As of yesterday, we now have a “triangular wave generator”. Whee!
Except that I don’t want a voltage between 1.25V and 3.75V but slightly lower. One way to accomplish this is to lower the reference “1/2 Vcc” voltage used by the comparator and integrator circuits. So I added a 22 kΩ resistor in parallel on one half of the voltage divider:
+5V <=> 10 kΩ <=|=> (10 kΩ and 22 kΩ in parallel) <=> GND | TAP
This online calculator says that the parallel value is 6.875 kΩ. Here’s the resulting signal:
It’s now slightly asymmetric (we’re discharging faster than we’re charging), but more importantly, the signal now runs from about 0.6V to 3.0V, which is more in sync with what I need (more on that in an upcoming post).
Notice that on these screen shots, the waveforms look very nice and straight, although it’s hard to see just how linear those ramps really are.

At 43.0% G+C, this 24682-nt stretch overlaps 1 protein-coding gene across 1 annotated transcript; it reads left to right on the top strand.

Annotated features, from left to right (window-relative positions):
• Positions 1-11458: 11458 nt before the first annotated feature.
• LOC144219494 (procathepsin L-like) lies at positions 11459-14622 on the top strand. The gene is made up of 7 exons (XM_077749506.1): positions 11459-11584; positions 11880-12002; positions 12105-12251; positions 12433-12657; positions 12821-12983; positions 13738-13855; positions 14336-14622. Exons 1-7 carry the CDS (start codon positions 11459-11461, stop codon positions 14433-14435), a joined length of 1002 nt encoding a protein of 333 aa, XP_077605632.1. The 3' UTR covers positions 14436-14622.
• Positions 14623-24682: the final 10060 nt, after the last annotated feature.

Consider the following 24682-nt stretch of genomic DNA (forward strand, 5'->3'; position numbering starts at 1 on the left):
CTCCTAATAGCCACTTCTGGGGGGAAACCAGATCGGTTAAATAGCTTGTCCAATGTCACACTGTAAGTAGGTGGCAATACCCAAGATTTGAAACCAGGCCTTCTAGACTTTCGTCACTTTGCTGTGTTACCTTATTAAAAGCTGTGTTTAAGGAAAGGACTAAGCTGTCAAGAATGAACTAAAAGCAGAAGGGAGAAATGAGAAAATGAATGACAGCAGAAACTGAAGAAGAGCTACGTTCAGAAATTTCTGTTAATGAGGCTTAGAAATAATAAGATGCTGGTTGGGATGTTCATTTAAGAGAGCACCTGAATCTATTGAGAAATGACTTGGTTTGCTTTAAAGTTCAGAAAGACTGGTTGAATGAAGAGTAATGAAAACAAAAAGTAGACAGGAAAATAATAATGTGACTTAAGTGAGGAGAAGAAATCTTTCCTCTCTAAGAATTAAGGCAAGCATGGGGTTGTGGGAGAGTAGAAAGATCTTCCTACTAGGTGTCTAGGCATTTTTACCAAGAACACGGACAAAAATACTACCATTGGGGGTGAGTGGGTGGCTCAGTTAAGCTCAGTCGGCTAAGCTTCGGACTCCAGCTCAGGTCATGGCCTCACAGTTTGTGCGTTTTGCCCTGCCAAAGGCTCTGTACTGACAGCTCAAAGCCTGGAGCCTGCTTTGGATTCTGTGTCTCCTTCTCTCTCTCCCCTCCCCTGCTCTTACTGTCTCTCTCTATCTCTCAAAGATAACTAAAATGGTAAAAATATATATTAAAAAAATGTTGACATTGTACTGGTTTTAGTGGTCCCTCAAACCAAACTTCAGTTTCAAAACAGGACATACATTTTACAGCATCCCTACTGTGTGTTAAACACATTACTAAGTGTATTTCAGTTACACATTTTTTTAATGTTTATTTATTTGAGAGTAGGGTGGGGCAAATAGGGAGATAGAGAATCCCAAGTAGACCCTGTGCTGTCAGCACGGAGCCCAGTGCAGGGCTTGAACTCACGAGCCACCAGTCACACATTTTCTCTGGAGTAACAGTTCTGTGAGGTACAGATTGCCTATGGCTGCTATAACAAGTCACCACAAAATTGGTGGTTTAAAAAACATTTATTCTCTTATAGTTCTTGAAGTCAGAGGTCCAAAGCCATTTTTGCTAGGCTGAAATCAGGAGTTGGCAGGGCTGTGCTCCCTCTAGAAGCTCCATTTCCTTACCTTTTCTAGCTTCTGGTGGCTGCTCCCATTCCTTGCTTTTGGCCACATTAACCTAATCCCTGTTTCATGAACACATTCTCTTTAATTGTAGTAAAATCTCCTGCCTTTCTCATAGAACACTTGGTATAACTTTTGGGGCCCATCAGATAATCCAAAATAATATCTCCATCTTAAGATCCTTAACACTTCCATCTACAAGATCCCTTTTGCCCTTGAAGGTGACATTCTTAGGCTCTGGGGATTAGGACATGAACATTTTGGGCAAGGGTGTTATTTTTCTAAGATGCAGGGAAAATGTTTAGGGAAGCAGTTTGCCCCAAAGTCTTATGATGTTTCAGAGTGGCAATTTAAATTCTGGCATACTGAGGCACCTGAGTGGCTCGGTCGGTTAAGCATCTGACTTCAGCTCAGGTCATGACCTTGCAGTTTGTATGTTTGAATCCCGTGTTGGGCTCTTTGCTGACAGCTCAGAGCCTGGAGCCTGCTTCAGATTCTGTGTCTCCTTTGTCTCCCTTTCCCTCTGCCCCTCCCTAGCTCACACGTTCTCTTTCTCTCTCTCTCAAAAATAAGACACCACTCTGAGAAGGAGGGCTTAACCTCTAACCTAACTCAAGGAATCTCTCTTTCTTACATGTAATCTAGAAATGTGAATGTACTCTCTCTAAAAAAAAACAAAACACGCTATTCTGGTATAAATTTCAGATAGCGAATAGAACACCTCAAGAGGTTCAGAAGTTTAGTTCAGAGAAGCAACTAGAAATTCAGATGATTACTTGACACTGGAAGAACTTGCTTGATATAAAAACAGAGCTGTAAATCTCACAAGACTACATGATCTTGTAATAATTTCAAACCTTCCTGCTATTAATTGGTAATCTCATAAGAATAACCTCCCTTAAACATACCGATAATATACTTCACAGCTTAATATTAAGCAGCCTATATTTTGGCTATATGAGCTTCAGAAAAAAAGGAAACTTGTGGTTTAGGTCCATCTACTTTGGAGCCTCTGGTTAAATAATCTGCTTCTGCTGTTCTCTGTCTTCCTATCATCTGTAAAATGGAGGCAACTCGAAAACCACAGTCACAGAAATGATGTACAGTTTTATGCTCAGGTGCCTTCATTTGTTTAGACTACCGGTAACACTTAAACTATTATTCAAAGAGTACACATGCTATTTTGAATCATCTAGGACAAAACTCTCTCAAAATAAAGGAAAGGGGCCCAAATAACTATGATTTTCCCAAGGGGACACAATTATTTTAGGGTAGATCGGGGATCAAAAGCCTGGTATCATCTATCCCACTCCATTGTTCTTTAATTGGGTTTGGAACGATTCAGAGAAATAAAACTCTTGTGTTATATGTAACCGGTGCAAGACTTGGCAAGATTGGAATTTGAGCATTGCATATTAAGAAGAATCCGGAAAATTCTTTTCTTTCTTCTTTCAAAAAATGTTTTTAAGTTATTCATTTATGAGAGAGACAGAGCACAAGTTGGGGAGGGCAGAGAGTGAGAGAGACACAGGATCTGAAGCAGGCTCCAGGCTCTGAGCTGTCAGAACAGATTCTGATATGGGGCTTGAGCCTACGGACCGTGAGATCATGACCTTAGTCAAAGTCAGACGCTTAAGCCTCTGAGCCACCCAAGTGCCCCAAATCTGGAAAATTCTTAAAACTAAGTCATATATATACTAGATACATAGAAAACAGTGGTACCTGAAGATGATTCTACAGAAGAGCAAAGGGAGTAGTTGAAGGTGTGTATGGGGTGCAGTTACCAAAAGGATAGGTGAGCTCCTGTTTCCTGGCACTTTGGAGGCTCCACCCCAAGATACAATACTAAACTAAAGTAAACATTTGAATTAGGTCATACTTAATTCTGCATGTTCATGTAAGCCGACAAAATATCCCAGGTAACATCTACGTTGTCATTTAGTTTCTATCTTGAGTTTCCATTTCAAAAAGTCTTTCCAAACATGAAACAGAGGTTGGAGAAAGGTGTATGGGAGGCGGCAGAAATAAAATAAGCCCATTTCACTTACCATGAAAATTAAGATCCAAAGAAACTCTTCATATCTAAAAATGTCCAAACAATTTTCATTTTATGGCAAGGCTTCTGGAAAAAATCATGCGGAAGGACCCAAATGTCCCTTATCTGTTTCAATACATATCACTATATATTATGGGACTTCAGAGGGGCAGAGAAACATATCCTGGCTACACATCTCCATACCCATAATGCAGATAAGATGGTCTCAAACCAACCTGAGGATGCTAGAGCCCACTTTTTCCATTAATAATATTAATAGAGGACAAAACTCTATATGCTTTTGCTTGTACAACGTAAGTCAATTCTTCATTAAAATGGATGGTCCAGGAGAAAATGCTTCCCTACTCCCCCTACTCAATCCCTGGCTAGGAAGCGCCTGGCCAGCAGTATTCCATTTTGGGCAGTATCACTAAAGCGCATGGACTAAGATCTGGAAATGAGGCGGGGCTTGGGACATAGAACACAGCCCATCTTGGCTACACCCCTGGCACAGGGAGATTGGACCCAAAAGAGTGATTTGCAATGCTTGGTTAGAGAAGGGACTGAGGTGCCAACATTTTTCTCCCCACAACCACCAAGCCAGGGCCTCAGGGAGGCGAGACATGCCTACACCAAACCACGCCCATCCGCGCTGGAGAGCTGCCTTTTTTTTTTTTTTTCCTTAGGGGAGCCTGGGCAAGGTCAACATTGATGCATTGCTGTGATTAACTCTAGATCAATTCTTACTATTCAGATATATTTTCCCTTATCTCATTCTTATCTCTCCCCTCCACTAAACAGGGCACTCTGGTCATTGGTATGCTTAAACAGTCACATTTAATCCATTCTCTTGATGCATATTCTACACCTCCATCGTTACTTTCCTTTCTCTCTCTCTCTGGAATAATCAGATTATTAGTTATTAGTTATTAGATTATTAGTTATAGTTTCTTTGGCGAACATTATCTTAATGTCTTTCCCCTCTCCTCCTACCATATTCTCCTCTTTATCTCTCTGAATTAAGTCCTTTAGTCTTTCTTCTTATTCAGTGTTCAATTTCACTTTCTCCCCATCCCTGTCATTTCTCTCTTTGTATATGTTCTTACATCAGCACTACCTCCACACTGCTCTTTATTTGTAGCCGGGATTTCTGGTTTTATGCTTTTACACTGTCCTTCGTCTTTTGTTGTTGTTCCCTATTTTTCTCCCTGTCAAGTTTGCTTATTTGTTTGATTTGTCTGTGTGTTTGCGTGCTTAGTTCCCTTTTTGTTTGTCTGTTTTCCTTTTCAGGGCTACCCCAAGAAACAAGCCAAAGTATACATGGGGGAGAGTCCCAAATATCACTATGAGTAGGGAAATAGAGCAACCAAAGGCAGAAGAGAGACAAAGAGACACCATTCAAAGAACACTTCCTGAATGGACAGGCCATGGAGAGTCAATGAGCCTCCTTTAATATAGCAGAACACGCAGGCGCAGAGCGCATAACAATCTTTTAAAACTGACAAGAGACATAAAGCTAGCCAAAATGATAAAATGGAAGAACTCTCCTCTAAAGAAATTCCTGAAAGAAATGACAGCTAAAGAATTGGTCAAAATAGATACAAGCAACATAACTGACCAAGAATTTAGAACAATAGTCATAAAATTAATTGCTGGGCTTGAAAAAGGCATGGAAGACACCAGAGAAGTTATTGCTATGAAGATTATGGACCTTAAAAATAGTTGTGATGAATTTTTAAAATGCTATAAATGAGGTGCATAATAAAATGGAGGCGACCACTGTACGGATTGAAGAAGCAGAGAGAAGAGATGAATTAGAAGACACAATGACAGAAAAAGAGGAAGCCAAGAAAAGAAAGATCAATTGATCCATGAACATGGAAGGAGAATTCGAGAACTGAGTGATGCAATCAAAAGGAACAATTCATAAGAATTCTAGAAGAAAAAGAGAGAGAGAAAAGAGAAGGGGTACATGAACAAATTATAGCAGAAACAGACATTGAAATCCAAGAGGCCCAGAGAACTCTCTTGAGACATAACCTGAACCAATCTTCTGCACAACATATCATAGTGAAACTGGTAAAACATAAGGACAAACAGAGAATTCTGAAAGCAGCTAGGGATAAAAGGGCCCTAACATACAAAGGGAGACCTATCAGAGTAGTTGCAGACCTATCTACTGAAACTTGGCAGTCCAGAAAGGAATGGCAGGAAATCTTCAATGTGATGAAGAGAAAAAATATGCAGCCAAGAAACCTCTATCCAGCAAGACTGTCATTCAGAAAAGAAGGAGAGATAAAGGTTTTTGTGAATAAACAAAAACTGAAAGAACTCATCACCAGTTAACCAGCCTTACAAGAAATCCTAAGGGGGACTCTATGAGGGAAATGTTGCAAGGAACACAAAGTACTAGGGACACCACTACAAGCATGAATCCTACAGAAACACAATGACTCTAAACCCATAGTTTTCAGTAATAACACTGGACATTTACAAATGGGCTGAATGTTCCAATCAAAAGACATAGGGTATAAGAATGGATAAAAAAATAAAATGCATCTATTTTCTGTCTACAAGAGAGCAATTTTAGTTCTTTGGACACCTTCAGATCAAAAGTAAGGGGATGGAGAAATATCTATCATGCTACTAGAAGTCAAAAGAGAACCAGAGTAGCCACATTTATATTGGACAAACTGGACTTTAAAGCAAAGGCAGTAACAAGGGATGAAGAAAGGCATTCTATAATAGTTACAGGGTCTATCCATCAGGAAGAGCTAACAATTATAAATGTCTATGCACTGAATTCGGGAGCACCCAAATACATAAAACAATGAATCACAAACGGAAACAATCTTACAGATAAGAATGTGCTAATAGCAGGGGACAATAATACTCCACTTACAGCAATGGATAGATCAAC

This is where a scope with good math functions comes in. If you recall from mathematics, the derivative of a straight line is a constant. Or to put it differently: the straighter the line is, the closer its derivative should be to a constant value. Positive for upward slopes, and negative for downward slopes. Let’s zoom in a bit:
(the red line’s origin is centered vertically, the yellow line is at 1 division from the bottom)
That red line is the scope’s calculated derivative of the yellow line (it’s really just a matter of calculating differences between successive points). As you can see, the upward slope is pretty straight from 1.3V to 2.9V. The downward slope less so, IOW the capacitor discharge is not quite as linear. The signal was averaged over 128 samples in this last screen.
Excellent. I now have the signal I need to perform my experiment. Stay tuned.